Theorists in the humanities and social sciences are increasingly aware of the need to account for the dynamic role played by spatial factors in nearly every domain of human experience. Theatre, as an art form that is utterly dependent on its own spatiality, has a major contribution to make to contemporary debates about space and place. In this book, academics from Australian departments of theatre and performance studies are joined by others from anthropology, cultural and environmental studies as well as site-based performance makers, in order to explore the nexus between place and performance in practices ranging from mainstream theatre and site-specific performance to political demonstrations, rituals of commemoration and social display.
While the places and performances they describe are necessarily local, the issues raised are not peculiar to Australia and will resonate with people in many countries where incoming settlers have displaced indigenous populations, where large-scale migration has unsettled resident populations, where atrocities have been committed (in peacetime as well as war) and people have somehow to find ways to live in places marked by the memory of trauma. The book ends with a theoretical afterword by anthropologist Lowell Lewis, proposing some important refinements to ongoing critical discourse about space and place.
Bruxelles, Bern, Berlin, Frankfurt am Main, New York, Oxford, Wien, 2006, 2008. 306 pp., 46 ill.
Contents: Gay McAuley: Introduction – Tom Burvill: «On The Waterfront». Three Live Events on the Sydney Harbourside – Ian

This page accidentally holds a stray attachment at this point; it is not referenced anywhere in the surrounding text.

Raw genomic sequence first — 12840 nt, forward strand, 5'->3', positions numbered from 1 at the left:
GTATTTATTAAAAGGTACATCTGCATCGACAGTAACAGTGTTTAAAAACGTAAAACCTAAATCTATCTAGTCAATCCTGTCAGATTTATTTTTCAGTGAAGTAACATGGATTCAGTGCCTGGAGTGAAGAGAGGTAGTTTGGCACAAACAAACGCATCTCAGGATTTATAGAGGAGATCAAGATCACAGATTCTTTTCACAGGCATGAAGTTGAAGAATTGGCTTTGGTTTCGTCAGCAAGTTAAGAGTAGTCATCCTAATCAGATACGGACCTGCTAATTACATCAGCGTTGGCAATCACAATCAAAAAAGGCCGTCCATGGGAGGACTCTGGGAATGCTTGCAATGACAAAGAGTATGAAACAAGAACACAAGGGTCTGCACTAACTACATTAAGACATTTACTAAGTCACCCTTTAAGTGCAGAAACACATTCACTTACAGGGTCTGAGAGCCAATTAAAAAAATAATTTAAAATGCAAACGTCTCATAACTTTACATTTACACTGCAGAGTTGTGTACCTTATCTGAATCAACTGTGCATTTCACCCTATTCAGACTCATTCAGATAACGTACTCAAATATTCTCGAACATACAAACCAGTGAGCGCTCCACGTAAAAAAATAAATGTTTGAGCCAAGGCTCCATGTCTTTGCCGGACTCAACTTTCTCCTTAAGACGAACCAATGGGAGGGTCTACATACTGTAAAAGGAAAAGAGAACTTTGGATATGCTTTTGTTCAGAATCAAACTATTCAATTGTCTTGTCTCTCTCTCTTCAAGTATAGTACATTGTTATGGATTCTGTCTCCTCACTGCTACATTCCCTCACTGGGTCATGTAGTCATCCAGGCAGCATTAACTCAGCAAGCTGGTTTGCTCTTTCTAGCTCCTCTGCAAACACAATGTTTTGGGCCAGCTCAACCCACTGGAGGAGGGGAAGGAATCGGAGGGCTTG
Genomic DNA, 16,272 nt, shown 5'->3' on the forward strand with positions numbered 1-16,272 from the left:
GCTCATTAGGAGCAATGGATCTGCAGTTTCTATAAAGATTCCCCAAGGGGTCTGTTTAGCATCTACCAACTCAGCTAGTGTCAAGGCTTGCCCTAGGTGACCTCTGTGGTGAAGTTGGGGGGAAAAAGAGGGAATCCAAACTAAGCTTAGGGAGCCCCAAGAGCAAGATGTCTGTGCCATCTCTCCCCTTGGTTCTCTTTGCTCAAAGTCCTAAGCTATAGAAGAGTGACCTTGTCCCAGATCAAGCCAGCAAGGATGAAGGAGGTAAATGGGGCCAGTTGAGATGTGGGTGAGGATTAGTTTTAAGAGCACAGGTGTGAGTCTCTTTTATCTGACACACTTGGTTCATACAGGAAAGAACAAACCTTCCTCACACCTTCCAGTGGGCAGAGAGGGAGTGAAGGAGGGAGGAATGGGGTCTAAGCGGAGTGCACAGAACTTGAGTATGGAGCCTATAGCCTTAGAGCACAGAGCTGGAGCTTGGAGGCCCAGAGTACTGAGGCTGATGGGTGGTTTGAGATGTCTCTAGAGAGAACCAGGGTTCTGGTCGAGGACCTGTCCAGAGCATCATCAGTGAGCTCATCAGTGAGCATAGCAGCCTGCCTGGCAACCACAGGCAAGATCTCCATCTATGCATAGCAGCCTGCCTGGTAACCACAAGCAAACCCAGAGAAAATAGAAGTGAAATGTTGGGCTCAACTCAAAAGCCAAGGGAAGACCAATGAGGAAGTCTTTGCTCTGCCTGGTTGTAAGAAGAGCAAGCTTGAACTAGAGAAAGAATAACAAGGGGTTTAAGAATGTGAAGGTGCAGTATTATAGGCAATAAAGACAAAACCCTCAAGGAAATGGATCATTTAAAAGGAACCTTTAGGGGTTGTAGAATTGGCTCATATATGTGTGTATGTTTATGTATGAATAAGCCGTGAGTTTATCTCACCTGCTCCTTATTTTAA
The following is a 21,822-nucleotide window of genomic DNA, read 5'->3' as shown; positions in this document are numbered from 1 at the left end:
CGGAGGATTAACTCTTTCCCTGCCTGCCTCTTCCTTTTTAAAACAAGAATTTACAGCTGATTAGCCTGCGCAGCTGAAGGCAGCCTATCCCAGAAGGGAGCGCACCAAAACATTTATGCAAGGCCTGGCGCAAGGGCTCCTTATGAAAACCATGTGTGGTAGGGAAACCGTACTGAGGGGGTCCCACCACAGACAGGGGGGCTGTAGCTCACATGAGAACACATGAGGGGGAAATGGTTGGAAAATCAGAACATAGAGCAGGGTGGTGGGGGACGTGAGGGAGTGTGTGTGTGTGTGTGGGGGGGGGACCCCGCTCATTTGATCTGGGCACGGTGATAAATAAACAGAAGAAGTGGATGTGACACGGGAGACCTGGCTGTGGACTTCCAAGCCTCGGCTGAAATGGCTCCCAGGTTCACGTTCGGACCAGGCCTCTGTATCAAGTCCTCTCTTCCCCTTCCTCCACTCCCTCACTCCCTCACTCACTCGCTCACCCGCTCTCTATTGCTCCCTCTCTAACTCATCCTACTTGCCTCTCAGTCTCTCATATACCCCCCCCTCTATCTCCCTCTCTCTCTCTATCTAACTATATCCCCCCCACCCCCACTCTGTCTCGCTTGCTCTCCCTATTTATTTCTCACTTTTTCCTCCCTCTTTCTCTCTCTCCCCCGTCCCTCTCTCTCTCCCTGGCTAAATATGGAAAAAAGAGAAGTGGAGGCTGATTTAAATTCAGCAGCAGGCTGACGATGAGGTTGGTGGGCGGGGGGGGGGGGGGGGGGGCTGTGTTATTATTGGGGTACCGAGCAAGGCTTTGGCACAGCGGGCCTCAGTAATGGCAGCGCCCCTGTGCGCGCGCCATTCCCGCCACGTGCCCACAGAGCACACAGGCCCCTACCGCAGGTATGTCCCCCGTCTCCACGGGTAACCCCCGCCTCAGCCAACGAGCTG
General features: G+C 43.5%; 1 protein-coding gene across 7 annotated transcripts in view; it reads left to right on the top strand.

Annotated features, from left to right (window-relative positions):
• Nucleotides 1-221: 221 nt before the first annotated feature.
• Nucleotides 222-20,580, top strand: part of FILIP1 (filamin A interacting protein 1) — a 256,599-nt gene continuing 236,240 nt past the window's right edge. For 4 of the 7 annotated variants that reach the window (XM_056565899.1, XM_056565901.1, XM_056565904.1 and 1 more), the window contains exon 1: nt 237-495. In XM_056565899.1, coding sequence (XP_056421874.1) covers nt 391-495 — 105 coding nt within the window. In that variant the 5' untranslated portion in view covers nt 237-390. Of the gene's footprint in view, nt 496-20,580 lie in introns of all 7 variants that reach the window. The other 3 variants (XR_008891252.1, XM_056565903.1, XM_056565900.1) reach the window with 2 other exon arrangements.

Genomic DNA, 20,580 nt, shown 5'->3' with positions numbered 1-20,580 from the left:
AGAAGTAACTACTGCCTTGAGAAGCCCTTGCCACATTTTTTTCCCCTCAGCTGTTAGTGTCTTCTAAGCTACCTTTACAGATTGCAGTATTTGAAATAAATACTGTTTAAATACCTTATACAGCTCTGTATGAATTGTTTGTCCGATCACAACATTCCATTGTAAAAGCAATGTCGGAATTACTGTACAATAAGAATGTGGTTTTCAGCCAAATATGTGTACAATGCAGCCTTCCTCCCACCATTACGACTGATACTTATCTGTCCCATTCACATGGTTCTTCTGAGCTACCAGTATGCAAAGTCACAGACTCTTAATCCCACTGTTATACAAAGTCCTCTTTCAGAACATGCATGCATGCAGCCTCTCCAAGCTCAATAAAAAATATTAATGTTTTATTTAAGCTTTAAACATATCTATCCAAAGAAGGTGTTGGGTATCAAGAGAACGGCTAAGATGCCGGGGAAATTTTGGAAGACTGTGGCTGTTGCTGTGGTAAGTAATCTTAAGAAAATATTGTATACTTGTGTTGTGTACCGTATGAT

Maxwell: «Runnin’ Amok». An Acoustemology of Place Resounding in Penrith, Western Sydney – Michael Cohen: Place and Dream-state.
Spectacular Representations of Nationhood at Stadium Australia – Joanne Tompkins: Counter-monumentalising and Janis Balodis’s
The Ghosts Trilogy – Julie Holledge/Mary Moore: The Memory Museum. A 2001 ‘Sacred Site’ for a Secular Society – Jane
Goodall: Haunted Places – Kerrie Schaefer/David Watt: Nobbys, Newcastle. Place, History, Heritage, Identity and Performance
– Gay McAuley: Remembering and Forgetting. Place and Performance in the Memory Process – Katrina Schlunke: More than Memory.
Performing Place and Postcoloniality at the Myall Creek Massacre Memorial – Paul Dwyer: Re-embodying the Public Sphere. The
Arts of Protest – Paul Brown: Maralinga: Theatre from a Place of War – Peter Snow: Performing All Over the Place – Stuart
Grant/Tess de Quincey: How to Stand in Australia? – J. Lowell Lewis: Afterword: Theoretical Reflections.